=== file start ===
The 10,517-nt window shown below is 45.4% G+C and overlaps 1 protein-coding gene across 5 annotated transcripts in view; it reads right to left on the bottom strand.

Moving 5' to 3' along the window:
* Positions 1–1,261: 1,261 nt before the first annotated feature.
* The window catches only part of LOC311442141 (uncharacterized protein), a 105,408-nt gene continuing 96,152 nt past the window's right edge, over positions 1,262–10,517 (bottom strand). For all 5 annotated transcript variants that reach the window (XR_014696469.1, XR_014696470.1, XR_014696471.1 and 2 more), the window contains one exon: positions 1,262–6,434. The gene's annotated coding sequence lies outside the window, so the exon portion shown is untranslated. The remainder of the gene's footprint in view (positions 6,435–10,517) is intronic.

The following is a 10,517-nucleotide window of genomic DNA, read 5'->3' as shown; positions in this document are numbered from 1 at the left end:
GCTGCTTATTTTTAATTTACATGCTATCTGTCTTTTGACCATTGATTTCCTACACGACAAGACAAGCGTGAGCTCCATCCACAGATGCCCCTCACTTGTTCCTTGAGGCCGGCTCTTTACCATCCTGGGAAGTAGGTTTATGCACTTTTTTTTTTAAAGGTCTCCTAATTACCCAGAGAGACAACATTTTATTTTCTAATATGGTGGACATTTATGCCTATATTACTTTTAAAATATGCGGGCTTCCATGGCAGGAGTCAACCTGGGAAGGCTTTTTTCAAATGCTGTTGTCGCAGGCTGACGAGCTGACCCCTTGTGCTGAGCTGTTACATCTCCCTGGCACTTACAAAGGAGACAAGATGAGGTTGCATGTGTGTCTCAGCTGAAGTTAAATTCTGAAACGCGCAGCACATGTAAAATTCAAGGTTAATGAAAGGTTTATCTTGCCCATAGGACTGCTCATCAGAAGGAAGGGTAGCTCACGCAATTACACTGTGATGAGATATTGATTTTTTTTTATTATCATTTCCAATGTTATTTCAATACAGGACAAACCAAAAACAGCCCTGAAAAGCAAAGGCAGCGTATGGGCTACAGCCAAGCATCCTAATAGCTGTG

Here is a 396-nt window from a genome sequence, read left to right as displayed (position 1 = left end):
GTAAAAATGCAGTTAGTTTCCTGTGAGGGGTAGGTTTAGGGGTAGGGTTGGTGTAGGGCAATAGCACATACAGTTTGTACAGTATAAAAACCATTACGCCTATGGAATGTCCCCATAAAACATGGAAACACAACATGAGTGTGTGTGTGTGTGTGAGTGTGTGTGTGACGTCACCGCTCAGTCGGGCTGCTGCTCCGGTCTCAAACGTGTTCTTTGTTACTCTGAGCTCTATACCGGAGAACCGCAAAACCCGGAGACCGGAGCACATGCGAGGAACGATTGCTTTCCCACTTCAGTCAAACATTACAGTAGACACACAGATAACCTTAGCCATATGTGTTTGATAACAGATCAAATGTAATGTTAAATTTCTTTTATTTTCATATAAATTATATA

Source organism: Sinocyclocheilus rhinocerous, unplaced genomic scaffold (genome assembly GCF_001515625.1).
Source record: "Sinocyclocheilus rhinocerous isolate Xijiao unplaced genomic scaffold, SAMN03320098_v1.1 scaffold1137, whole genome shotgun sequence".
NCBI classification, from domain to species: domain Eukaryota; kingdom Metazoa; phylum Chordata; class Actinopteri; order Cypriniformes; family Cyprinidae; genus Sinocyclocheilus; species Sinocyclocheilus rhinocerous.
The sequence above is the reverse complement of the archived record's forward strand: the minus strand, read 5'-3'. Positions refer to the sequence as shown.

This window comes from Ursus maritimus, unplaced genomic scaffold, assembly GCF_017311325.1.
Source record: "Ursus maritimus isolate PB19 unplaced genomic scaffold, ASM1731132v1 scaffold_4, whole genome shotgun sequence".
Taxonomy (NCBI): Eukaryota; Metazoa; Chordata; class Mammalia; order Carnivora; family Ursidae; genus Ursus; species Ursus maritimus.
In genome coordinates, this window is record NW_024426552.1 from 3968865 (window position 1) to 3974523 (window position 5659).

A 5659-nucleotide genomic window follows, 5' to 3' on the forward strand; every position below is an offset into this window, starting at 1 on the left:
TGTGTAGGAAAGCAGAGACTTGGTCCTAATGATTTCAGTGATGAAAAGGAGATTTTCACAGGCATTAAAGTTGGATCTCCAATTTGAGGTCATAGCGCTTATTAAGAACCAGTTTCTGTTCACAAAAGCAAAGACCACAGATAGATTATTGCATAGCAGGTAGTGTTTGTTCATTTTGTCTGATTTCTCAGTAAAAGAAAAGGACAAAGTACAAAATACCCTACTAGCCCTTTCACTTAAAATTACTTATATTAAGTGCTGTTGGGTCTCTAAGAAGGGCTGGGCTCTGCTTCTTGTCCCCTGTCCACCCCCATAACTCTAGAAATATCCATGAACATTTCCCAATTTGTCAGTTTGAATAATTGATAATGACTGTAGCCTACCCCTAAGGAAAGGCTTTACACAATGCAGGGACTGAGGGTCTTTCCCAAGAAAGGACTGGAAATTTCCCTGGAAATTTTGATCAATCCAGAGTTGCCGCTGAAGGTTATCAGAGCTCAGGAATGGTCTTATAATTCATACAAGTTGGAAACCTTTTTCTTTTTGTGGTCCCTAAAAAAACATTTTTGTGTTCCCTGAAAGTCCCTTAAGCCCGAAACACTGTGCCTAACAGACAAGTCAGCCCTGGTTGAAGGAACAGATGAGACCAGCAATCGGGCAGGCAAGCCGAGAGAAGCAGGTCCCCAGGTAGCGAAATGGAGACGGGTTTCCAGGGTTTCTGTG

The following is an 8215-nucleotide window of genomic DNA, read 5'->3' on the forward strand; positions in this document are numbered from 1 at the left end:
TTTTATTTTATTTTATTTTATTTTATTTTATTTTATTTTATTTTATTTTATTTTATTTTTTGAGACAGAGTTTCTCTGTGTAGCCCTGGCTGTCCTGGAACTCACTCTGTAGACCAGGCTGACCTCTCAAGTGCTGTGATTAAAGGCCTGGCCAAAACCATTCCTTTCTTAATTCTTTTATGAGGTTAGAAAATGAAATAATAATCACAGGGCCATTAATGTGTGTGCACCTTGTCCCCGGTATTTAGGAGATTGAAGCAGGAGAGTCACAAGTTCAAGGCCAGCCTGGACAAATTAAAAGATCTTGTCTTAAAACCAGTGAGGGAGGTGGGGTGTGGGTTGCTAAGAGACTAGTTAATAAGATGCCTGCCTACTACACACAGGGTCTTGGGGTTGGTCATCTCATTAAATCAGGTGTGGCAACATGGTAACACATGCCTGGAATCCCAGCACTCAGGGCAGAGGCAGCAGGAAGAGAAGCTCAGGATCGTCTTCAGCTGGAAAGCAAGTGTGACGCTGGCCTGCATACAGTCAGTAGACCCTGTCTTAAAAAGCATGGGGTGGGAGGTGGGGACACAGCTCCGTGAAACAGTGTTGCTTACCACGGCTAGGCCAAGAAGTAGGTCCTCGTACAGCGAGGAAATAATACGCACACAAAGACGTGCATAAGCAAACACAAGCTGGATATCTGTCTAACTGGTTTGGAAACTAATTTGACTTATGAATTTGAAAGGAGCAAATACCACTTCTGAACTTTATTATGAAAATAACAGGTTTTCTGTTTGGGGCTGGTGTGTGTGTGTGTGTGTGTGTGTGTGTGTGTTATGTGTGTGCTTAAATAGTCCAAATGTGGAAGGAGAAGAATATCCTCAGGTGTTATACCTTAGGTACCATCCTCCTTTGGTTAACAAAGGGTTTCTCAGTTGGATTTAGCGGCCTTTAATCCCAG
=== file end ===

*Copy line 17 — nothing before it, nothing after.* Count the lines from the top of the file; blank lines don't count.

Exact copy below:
A 5659-nucleotide genomic window follows, 5' to 3' on the forward strand; every position below is an offset into this window, starting at 1 on the left: